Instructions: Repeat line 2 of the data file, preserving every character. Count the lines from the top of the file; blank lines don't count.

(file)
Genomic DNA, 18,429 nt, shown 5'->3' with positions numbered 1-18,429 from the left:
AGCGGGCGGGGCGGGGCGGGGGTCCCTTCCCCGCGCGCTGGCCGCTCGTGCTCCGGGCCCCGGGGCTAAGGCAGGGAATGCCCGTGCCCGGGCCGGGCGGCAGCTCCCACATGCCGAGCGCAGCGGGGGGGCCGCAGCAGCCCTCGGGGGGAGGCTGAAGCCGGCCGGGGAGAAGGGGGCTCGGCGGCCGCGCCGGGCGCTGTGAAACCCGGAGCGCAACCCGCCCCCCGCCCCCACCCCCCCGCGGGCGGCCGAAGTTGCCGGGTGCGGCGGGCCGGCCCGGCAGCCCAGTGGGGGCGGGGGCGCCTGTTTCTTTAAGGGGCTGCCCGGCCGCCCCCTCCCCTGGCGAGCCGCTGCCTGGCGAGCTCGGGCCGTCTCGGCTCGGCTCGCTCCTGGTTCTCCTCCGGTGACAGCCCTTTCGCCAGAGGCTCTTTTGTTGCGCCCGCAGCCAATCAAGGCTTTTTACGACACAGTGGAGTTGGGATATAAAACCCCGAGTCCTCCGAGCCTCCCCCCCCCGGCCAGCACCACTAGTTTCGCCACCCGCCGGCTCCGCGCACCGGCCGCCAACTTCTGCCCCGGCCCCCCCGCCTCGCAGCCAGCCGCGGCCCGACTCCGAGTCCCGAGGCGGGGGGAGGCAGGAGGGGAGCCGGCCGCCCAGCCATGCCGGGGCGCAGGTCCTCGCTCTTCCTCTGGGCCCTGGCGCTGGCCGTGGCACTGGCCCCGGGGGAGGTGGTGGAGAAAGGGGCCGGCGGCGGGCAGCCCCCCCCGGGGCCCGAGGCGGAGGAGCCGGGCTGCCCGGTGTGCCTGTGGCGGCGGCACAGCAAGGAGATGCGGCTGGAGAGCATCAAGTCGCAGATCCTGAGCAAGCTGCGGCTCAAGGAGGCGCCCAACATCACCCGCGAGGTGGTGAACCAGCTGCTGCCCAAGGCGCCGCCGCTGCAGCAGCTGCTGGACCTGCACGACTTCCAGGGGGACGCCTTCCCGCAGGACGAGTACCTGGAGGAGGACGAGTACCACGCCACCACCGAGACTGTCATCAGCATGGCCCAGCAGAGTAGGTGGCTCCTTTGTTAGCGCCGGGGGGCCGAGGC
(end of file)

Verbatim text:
AGCGGGCGGGGCGGGGCGGGGGTCCCTTCCCCGCGCGCTGGCCGCTCGTGCTCCGGGCCCCGGGGCTAAGGCAGGGAATGCCCGTGCCCGGGCCGGGCGGCAGCTCCCACATGCCGAGCGCAGCGGGGGGGCCGCAGCAGCCCTCGGGGGGAGGCTGAAGCCGGCCGGGGAGAAGGGGGCTCGGCGGCCGCGCCGGGCGCTGTGAAACCCGGAGCGCAACCCGCCCCCCGCCCCCACCCCCCCGCGGGCGGCCGAAGTTGCCGGGTGCGGCGGGCCGGCCCGGCAGCCCAGTGGGGGCGGGGGCGCCTGTTTCTTTAAGGGGCTGCCCGGCCGCCCCCTCCCCTGGCGAGCCGCTGCCTGGCGAGCTCGGGCCGTCTCGGCTCGGCTCGCTCCTGGTTCTCCTCCGGTGACAGCCCTTTCGCCAGAGGCTCTTTTGTTGCGCCCGCAGCCAATCAAGGCTTTTTACGACACAGTGGAGTTGGGATATAAAACCCCGAGTCCTCCGAGCCTCCCCCCCCCGGCCAGCACCACTAGTTTCGCCACCCGCCGGCTCCGCGCACCGGCCGCCAACTTCTGCCCCGGCCCCCCCGCCTCGCAGCCAGCCGCGGCCCGACTCCGAGTCCCGAGGCGGGGGGAGGCAGGAGGGGAGCCGGCCGCCCAGCCATGCCGGGGCGCAGGTCCTCGCTCTTCCTCTGGGCCCTGGCGCTGGCCGTGGCACTGGCCCCGGGGGAGGTGGTGGAGAAAGGGGCCGGCGGCGGGCAGCCCCCCCCGGGGCCCGAGGCGGAGGAGCCGGGCTGCCCGGTGTGCCTGTGGCGGCGGCACAGCAAGGAGATGCGGCTGGAGAGCATCAAGTCGCAGATCCTGAGCAAGCTGCGGCTCAAGGAGGCGCCCAACATCACCCGCGAGGTGGTGAACCAGCTGCTGCCCAAGGCGCCGCCGCTGCAGCAGCTGCTGGACCTGCACGACTTCCAGGGGGACGCCTTCCCGCAGGACGAGTACCTGGAGGAGGACGAGTACCACGCCACCACCGAGACTGTCATCAGCATGGCCCAGCAGAGTAGGTGGCTCCTTTGTTAGCGCCGGGGGGCCGAGGC